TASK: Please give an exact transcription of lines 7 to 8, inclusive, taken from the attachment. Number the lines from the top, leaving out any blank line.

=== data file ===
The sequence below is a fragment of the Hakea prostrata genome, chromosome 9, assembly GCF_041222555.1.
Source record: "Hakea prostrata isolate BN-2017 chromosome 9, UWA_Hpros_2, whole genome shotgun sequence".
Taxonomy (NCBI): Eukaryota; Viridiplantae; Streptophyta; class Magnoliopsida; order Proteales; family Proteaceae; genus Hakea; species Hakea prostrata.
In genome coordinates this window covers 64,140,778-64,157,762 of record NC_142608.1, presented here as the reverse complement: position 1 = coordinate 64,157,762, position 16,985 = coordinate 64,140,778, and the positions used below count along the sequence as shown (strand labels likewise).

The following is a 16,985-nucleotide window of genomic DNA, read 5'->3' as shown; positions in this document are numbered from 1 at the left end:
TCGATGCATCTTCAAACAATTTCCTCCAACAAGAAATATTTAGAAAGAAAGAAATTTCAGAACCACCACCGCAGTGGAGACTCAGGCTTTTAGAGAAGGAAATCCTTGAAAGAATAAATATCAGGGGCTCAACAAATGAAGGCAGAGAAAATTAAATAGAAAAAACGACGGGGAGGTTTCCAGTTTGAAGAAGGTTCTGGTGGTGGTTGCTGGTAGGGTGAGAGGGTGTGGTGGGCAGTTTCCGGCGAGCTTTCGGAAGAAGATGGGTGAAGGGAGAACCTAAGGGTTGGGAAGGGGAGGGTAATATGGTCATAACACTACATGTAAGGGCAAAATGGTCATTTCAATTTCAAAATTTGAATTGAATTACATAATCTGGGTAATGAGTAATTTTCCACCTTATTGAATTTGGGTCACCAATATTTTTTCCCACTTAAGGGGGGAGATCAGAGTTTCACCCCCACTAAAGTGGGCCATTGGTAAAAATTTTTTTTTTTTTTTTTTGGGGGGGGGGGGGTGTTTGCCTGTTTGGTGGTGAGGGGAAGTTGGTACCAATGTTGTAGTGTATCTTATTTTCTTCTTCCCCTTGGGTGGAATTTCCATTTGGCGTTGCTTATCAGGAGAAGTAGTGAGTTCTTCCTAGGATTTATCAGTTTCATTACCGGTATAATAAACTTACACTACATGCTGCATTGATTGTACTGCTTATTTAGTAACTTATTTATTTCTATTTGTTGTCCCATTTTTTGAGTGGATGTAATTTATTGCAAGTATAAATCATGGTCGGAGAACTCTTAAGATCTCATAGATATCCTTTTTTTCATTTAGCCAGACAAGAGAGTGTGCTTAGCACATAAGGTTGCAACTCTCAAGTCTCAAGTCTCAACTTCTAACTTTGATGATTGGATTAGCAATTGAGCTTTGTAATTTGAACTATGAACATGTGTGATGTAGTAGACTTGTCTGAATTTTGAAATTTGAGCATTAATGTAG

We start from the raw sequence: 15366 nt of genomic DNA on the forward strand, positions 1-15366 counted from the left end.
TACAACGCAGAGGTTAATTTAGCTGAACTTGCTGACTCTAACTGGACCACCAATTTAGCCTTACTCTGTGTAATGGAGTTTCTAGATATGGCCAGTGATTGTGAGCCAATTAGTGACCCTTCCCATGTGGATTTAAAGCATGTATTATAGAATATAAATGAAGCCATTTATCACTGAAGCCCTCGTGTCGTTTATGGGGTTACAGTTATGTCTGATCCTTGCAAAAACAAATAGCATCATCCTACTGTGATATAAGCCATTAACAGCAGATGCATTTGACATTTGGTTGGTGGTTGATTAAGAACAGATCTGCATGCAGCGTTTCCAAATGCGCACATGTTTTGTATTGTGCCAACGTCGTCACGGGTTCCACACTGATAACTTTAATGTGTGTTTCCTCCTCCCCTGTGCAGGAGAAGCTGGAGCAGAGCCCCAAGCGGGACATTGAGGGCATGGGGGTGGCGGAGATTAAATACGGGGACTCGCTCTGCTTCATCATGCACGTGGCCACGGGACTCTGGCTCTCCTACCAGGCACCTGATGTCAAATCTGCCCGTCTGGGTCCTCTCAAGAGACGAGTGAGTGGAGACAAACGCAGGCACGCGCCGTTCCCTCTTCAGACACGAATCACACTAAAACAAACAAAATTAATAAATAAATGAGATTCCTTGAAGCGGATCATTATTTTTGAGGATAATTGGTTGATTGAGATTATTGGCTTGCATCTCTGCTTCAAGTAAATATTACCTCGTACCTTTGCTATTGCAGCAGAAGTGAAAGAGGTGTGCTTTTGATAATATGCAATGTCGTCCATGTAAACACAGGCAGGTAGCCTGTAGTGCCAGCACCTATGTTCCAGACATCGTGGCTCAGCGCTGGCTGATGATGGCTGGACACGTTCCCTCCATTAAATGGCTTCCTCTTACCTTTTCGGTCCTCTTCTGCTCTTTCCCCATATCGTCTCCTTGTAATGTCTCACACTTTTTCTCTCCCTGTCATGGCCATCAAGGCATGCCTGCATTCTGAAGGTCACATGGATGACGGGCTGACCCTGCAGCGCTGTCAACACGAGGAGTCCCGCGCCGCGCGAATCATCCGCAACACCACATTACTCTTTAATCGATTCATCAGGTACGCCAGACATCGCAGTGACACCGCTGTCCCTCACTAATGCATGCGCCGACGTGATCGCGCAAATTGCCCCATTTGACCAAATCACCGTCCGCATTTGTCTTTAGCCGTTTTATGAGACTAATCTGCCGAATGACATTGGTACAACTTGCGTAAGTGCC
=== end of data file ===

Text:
We start from the raw sequence: 15366 nt of genomic DNA on the forward strand, positions 1-15366 counted from the left end.
TACAACGCAGAGGTTAATTTAGCTGAACTTGCTGACTCTAACTGGACCACCAATTTAGCCTTACTCTGTGTAATGGAGTTTCTAGATATGGCCAGTGATTGTGAGCCAATTAGTGACCCTTCCCATGTGGATTTAAAGCATGTATTATAGAATATAAATGAAGCCATTTATCACTGAAGCCCTCGTGTCGTTTATGGGGTTACAGTTATGTCTGATCCTTGCAAAAACAAATAGCATCATCCTACTGTGATATAAGCCATTAACAGCAGATGCATTTGACATTTGGTTGGTGGTTGATTAAGAACAGATCTGCATGCAGCGTTTCCAAATGCGCACATGTTTTGTATTGTGCCAACGTCGTCACGGGTTCCACACTGATAACTTTAATGTGTGTTTCCTCCTCCCCTGTGCAGGAGAAGCTGGAGCAGAGCCCCAAGCGGGACATTGAGGGCATGGGGGTGGCGGAGATTAAATACGGGGACTCGCTCTGCTTCATCATGCACGTGGCCACGGGACTCTGGCTCTCCTACCAGGCACCTGATGTCAAATCTGCCCGTCTGGGTCCTCTCAAGAGACGAGTGAGTGGAGACAAACGCAGGCACGCGCCGTTCCCTCTTCAGACACGAATCACACTAAAACAAACAAAATTAATAAATAAATGAGATTCCTTGAAGCGGATCATTATTTTTGAGGATAATTGGTTGATTGAGATTATTGGCTTGCATCTCTGCTTCAAGTAAATATTACCTCGTACCTTTGCTATTGCAGCAGAAGTGAAAGAGGTGTGCTTTTGATAATATGCAATGTCGTCCATGTAAACACAGGCAGGTAGCCTGTAGTGCCAGCACCTATGTTCCAGACATCGTGGCTCAGCGCTGGCTGATGATGGCTGGACACGTTCCCTCCATTAAATGGCTTCCTCTTACCTTTTCGGTCCTCTTCTGCTCTTTCCCCATATCGTCTCCTTGTAATGTCTCACACTTTTTCTCTCCCTGTCATGGCCATCAAGGCATGCCTGCATTCTGAAGGTCACATGGATGACGGGCTGACCCTGCAGCGCTGTCAACACGAGGAGTCCCGCGCCGCGCGAATCATCCGCAACACCACATTACTCTTTAATCGATTCATCAGGTACGCCAGACATCGCAGTGACACCGCTGTCCCTCACTAATGCATGCGCCGACGTGATCGCGCAAATTGCCCCATTTGACCAAATCACCGTCCGCATTTGTCTTTAGCCGTTTTATGAGACTAATCTGCCGAATGACATTGGTACAACTTGCGTAAGTGCC